- Insider recently spoke with a 32-year-old nonprofit worker who went to Vegas to work remotely.
- They didn’t tell their boss and everything was going smoothly until the unexpected Zoom meeting.
- “Many workers can work anywhere,” they said. “If you allow work from home, it should be flexible.”
This essay is based on an interview with a 32-year-old non-profit worker. They spoke on condition of anonymity to protect their careers, but Insider verified their identities and employment. The conversation has been edited for length and clarity.
When I started working entirely from home, I never thought I’d find myself taking a Zoom call from a casino in Vegas while trying to trick my boss into thinking I was in my home office.
But in September I was right there.
I work for a non-profit organization and am completely remote
There is even still an expectation that I work from home and sit at my computer all day. My boss is very strict about the rules — I feel like she doesn’t even leave her desk between 9am and 6pm every day.
Even when I work from a coffee shop, I feel the need to explain it to her. I feel like she’s judging me every time my Zoom background is something different than what she knows is my home office with all my plants behind me.
At my job, we have this strict Zoom culture
You always want to make sure your icon is green to show you’re available and actively working.
I went to the doctor the other day. I had to check in an hour later and I informed the whole team. It’s strange, because in my previous jobs, I could just jump on the Internet later. I wouldn’t have to let anyone know.
But this is more intense. In a sense, it seems archaic. Why does it matter where I work from and what time I’m online if I’m doing my job?
I have family in Las Vegas, so I visit often
I figured I’d just work from there and no one at work would be any the wiser. On a day when I didn’t have meetings, I worked entirely from the pool. I didn’t tell anyone, because I don’t think it’s important.
I did — why does it matter that I did it poolside in Vegas?
When I had Zoom meetings, I was careful where I was working
We are expected to always have our camera on. This makes the trip a bit more complicated.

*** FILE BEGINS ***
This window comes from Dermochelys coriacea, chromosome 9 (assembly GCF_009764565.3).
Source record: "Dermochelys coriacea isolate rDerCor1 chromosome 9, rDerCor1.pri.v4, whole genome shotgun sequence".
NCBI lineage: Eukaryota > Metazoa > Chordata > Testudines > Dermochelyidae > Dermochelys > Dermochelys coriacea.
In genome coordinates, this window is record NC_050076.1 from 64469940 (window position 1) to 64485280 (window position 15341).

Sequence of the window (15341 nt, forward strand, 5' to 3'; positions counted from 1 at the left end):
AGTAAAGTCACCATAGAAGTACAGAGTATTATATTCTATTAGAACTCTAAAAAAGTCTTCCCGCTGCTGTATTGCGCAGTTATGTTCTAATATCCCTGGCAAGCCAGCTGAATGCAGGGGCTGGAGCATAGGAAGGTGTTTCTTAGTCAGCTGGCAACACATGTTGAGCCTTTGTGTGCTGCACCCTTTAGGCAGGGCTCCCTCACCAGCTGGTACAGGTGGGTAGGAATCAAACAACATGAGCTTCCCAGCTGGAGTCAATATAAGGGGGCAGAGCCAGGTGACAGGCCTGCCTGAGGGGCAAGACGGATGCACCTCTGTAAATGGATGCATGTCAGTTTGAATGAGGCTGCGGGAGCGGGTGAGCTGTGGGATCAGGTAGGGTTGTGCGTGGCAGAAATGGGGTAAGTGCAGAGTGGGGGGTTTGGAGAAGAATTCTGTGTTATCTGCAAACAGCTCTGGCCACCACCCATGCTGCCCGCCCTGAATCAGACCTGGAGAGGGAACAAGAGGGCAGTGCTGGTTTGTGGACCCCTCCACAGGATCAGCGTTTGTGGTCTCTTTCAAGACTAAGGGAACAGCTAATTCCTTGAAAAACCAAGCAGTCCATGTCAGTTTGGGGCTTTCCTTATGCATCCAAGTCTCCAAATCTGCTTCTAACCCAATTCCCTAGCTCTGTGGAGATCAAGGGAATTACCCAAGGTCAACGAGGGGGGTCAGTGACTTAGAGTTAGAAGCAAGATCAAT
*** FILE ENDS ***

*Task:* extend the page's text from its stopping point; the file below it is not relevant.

Sometimes I would go to Starbucks and just mention that I work at a coffee shop. But sometimes I would find a nondescript background and pretend I was at home.
There were times when I was in a hotel lobby bar during a Zoom call, but no one could tell because the wall behind me was blank and white. I used my AirPods Pro, which cancel noise even when you’re talking, which was a super useful feature for me.
Everything was going well until my boss added an unexpected meeting to my calendar
I was in my hotel room and I knew I had to find a place to Zoom that was less obvious. I went to the lobby to find a chair or couch that had an inconspicuous background, but everything I had used before was taken.
I was literally walking around the hotel and casino with my laptop, trying every chair in the lobby with Photo Booth open on my computer to see what my background would look like, but I couldn’t find it anywhere.
I finally passed the casino and saw a bar in the corner with a couch against the wall. I sat there and checked my background; everything looked good.
When I found the nondescript background, the next challenge was my sound
The casinos are really loud with the machines ringing and the conversations of people drinking and playing. I was afraid that my boss would be able to hear it, so I quickly chatted one of my colleagues and told her the truth — that I was at a casino in Vegas and I was worried that our boss would be able to tell.
My colleague said she set up a quick Zoom for us to check what our boss would be able to hear. With my noise-canceling AirPods, my colleague said she couldn’t hear the sounds of the casino.
I was so grateful, but it was such a stressful situation. I was totally struggling, but it worked in the end.
I wish I felt like I could be honest with my boss about where I’m at
It would have saved me a lot of time spent frantically trying to find a couch in a hotel lobby with a white wall for a Zoom background.
I don’t know why employers don’t understand that many workers can work from anywhere, and if you allow work from home, it should be really flexible. I think that way of thinking – that you have to sit at a desk for nine hours a day or you don’t really work – will one day make certain generations obsolete.
Do you have an interesting story about working remotely, with or without your job’s permission? Email Fortesa Latif at [email protected]